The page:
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Response to Audit

Dear Clarence School Family,

Over the past couple weeks, you may have read about a recent audit that the Office of the State Comptroller completed regarding our District’s financial condition. I want to emphasize that throughout the process, the auditors could not have been more thoughtful or professional. They were cooperative to work with, and they provided helpful recommendations that we have already begun to implement. However, because school finance is different than building a home budget or running a for-profit corporation, I wanted to talk in a bit more detail about spending plans in education. 

First, when public schools put budgets out to vote each May, they ask residents to approve a single number related to spending. Unlike most home budgets, however, approved K-12 spending plans are then broken into different codes which are used for the allocating, monitoring, and reporting of funds. This is a complex process, and during the 2021-2022 school year, the District relied on over 800 budget codes to support day-to-day operations. 

It is important to emphasize that while it can be relatively easy to determine what belongs in certain budget codes, the unpredictable nature of fuel prices, special education costs, and self-funded health insurance plans can lead to significant fluctuations in actual expenses. Because of this, schools usually err on the side of caution by including a bit of extra funding in certain budget codes. This is a standard practice in schools, and a method that helps protect student programming from unforeseen costs that might arise periodically.

Second, when districts take a conservative approach to spending over the course of a year, it is typical that they have unspent resources at the end of June. While schools can hold up to 4% of their budgets in what is called “undesignated fund balance,” they should deposit the remaining monies into other reserves for specific purposes. These reserve funds function like thoughtful “savings accounts,” and they are legal mechanisms for backing capital improvements, post-employment obligations, known risks (e.g. a potential lawsuit), and unknown hazards (e.g. a major ice storm). These reserves are key when it comes to protecting schools against potential liabilities, and it should be noted that Clarence keeps much less in reserves than “peer schools” in New York State sharing similar economic profiles and student enrollments.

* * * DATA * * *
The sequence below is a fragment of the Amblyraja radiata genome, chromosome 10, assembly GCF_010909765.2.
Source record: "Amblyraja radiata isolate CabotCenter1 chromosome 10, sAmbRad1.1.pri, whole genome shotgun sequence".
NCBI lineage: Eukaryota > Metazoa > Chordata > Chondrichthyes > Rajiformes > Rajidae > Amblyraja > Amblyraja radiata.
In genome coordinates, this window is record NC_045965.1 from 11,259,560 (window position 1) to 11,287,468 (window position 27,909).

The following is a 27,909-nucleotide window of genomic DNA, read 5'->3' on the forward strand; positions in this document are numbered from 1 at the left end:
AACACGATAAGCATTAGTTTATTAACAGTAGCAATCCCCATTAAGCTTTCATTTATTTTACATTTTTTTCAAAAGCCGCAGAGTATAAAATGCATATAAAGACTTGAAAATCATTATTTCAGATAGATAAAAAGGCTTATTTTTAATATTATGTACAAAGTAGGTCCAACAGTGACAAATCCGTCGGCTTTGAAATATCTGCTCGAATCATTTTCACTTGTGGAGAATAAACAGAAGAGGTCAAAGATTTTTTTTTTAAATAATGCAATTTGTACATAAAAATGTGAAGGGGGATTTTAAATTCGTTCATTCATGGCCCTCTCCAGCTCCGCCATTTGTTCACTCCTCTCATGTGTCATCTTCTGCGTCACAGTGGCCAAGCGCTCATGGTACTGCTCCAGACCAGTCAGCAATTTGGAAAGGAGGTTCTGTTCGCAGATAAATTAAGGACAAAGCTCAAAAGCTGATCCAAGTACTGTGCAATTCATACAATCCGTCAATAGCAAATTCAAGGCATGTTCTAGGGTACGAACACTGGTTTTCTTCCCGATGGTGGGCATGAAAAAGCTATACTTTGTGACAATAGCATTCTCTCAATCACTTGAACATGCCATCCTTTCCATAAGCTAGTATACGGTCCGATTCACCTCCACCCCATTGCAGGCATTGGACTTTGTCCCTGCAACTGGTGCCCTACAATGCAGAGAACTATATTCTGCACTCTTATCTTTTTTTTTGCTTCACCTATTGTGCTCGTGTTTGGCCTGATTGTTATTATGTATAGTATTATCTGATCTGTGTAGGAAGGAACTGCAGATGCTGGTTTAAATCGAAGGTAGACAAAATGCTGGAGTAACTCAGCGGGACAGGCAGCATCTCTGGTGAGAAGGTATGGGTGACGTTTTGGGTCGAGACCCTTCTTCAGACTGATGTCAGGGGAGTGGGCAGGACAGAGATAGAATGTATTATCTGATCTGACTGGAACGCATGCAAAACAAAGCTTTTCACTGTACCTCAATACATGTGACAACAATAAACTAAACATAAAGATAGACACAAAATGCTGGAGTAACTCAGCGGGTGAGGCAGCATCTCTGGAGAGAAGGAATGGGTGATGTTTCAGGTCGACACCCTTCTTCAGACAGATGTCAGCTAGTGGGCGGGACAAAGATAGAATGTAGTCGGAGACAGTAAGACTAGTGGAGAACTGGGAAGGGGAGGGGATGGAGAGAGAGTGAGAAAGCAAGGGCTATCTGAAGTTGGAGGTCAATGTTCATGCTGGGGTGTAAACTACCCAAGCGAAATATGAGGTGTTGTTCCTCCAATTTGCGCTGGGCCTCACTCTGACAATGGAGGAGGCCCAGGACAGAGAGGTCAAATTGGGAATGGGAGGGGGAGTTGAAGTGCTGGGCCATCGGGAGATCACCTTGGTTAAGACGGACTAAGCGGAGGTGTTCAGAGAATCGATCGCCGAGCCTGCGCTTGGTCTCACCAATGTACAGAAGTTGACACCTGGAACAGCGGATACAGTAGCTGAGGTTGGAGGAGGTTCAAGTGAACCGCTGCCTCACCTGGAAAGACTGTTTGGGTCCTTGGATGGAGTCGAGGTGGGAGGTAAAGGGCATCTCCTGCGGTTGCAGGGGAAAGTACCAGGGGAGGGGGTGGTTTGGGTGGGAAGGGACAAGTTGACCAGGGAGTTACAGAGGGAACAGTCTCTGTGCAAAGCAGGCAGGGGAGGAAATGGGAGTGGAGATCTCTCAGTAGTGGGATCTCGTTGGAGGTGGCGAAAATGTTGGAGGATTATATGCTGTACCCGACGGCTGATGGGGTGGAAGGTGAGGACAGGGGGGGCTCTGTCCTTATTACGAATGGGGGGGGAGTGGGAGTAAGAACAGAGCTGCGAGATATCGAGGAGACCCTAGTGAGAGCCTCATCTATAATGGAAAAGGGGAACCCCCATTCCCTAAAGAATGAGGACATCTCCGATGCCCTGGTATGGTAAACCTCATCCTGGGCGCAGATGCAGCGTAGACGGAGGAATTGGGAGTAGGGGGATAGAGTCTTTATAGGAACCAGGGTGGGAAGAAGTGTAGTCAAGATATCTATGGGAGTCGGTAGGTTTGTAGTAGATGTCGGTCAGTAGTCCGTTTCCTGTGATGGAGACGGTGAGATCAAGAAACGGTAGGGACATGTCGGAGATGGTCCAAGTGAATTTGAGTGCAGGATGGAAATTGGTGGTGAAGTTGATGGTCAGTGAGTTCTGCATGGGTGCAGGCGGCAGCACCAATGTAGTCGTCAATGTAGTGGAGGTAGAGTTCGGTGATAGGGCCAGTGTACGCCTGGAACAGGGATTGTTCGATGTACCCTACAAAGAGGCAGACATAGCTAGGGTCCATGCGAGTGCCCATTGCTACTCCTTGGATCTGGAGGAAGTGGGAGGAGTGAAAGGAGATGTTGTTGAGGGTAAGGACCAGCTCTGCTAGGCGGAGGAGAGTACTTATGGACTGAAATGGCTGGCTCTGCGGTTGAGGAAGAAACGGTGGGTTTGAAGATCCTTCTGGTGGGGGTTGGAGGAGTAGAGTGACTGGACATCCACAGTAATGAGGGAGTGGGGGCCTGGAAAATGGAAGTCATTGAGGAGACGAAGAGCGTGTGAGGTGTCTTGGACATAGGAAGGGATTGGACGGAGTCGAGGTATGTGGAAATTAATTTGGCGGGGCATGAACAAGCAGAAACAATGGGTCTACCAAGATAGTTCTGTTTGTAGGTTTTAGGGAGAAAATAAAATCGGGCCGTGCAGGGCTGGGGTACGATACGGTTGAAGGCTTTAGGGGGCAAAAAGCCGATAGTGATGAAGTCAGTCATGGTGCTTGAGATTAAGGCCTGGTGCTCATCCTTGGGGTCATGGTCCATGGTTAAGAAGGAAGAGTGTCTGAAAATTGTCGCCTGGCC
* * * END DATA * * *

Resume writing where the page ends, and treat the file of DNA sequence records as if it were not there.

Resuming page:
Finally, while we will be using the results from the Comptroller to review our budgeting practices and develop a long-term reserve plan, I want to stress that the past two and a half years have been anything but typical for schools. Increases in one-shot federal stimulus plans, combined with an inability of districts to fill budgeted positions, have resulted in larger than anticipated unused funds. We recognize that both of these trends are not likely to remain in the long term, and we continue to believe in a common sense budgeting approach that has helped Clarence stay at or below the tax cap, maintain minimal reserves, and provide one of the lowest tax rates in Western New York.

Hoping this finds you enjoying summer. 

Matt Frahm, Superintendent of Schools